Necessity is the mother of invention, goes the common adage. For Uddhab Bharali, a serial inventor from Assam, it is a way of life. As on March 2009, this man had 118 inventions to his name. And he keeps on going.
Uddhab Bharali’s Childhood
Born in North Lakhimpur, a town in North Eastern Assam, Bharali was a very bright student in school. He was often asked to stand outside the class by his mathematics teacher because he used to ask very difficult questions. He was double promoted twice in school due to his academic brilliance. Bharali passed out from school when he was 14 and went on to study mechanical engineering, but had to drop out of college in 1987 because his family could not afford the fees. After dropping out, he took up different odd jobs to earn an income but it was not enough. His father’s business had failed and the family was in debt. A worsening financial situation led him to choose innovation.
Uddhab Bharali’s Aspirations
He wanted to enter the polythene making business, but did not have about 4 lakh if rupees to buy a machine. So he designed and developed his own machine for a much lesser cost and sold it for Rs 67,000.This gave him confidence and began a series of innovations that would define his career. However, it took some time before his inventions were recognised. After they were covered in the press, he caught the attention of National Innovation Foundation, Ahemedabad and they got him on board as a grassroots innovator. The pomegranate de-seeder machine which he invented in 2006 was the first of its kind, not only in India, but in the whole world. In 2012 it won the second prize at the ‘Create the Future Design’ contest by NASA Tech Briefs magazine. Other accolades include the ‘Shristi Samman Award’ in 2007, ‘President’s Grassroots Innovation Award’ in 2009, and ‘Rashtriya Ekta Samman’ in 2013.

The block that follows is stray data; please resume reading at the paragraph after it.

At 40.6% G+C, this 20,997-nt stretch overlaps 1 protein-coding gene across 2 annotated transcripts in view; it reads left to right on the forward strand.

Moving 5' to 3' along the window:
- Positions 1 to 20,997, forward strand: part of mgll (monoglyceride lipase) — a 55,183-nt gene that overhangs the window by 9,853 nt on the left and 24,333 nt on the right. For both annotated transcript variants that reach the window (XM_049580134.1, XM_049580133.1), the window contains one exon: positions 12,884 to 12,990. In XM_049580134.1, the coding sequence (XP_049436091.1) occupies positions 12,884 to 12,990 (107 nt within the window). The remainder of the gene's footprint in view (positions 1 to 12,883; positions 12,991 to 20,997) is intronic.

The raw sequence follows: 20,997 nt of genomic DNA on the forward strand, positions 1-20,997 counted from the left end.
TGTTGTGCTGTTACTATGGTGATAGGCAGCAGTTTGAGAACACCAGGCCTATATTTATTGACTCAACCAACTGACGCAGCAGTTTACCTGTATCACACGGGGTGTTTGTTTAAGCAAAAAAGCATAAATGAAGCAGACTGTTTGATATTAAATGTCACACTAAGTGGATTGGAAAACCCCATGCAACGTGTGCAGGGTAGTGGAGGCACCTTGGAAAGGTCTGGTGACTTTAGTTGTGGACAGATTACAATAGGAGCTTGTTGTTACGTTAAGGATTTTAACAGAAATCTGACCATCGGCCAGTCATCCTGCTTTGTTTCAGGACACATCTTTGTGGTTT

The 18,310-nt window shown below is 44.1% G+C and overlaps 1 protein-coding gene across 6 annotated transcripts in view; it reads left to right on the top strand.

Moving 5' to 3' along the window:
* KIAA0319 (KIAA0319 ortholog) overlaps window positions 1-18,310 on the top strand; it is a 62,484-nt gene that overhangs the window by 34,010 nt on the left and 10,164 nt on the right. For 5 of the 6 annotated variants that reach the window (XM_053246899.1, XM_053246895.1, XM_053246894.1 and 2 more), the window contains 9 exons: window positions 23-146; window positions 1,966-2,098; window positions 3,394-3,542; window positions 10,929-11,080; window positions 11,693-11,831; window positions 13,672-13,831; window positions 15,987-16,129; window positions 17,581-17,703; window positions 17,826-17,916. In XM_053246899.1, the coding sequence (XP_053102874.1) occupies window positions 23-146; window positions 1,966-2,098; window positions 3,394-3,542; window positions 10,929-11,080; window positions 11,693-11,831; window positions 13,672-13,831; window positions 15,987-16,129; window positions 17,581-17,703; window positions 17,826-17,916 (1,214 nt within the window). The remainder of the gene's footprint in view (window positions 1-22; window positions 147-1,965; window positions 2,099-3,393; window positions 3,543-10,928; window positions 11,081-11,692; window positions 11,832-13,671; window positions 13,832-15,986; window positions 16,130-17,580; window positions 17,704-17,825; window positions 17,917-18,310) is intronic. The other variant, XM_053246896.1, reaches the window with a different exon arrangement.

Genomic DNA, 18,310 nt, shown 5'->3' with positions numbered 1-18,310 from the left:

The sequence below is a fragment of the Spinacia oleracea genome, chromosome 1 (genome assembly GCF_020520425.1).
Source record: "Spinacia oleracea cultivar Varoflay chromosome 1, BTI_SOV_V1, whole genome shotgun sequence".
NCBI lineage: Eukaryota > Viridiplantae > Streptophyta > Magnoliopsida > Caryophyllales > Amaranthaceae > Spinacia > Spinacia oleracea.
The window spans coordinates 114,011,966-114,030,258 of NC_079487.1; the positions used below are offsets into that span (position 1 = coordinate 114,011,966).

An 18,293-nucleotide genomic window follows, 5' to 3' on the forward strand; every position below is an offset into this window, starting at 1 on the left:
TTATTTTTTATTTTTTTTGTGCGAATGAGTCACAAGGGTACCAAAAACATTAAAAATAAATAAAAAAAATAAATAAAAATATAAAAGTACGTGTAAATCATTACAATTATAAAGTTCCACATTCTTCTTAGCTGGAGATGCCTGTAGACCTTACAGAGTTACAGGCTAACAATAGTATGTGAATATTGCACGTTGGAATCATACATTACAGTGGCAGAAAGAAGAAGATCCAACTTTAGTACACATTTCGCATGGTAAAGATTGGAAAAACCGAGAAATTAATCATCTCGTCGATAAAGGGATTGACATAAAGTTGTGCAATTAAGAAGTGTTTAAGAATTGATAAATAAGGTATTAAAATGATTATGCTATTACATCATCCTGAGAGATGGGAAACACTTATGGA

Uddhab Bharali’s Inventions
Most of Bharali’s inventions are in the field of agriculture. But inside his scientific mind, lies the mind of a humanitarian. He has been financially supporting several families which have physically challenged members, paying for their medical treatment. But he also wants them to be self-sufficient. So he has devised many machines which help these people earn an income for themselves, in spite of their disabilities. Having faced acute poverty himself, Bharali knows that he has a role to play in making lives of others easier. He also selects bright students who have had little or no education and trains them in technology and innovation for a three month period. For all such activities, Bharali does not accept any money from outside sources, but funds it from his own income through research and inventions. He is also planning to set up an old-age home and orphanage in the future.
Some of the machines Bharali has invented are popular all over the world. His inventions have helped solved problems in the field of agriculture and he is known as an expert in this field. However, Bharali leads a simple life. It is not just his brilliance and his inventive genius that makes him a hero. It is the ability to use them to improve the life of others around him.